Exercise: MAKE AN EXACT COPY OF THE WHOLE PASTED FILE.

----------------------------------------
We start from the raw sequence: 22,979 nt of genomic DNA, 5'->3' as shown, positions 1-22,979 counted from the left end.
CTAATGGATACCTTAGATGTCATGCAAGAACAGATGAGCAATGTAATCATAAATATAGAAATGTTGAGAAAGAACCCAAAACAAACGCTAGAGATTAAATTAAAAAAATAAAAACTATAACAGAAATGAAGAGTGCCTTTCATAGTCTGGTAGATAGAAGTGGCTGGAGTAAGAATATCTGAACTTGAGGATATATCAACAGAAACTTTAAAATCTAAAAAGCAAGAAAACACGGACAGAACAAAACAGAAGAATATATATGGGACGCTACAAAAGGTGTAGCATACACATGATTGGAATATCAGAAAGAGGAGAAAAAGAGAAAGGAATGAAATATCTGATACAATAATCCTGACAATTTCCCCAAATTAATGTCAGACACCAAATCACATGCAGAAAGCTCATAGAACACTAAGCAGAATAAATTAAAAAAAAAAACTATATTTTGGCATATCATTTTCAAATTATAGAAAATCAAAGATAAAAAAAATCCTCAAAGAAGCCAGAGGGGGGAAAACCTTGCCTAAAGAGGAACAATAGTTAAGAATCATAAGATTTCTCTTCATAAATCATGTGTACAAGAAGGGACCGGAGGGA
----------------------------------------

We start from the raw sequence: 22,979 nt of genomic DNA, 5'->3' as shown, positions 1-22,979 counted from the left end.
CTAATGGATACCTTAGATGTCATGCAAGAACAGATGAGCAATGTAATCATAAATATAGAAATGTTGAGAAAGAACCCAAAACAAACGCTAGAGATTAAATTAAAAAAATAAAAACTATAACAGAAATGAAGAGTGCCTTTCATAGTCTGGTAGATAGAAGTGGCTGGAGTAAGAATATCTGAACTTGAGGATATATCAACAGAAACTTTAAAATCTAAAAAGCAAGAAAACACGGACAGAACAAAACAGAAGAATATATATGGGACGCTACAAAAGGTGTAGCATACACATGATTGGAATATCAGAAAGAGGAGAAAAAGAGAAAGGAATGAAATATCTGATACAATAATCCTGACAATTTCCCCAAATTAATGTCAGACACCAAATCACATGCAGAAAGCTCATAGAACACTAAGCAGAATAAATTAAAAAAAAAAACTATATTTTGGCATATCATTTTCAAATTATAGAAAATCAAAGATAAAAAAAATCCTCAAAGAAGCCAGAGGGGGGAAAACCTTGCCTAAAGAGGAACAATAGTTAAGAATCATAAGATTTCTCTTCATAAATCATGTGTACAAGAAGGGACCGGAGGGA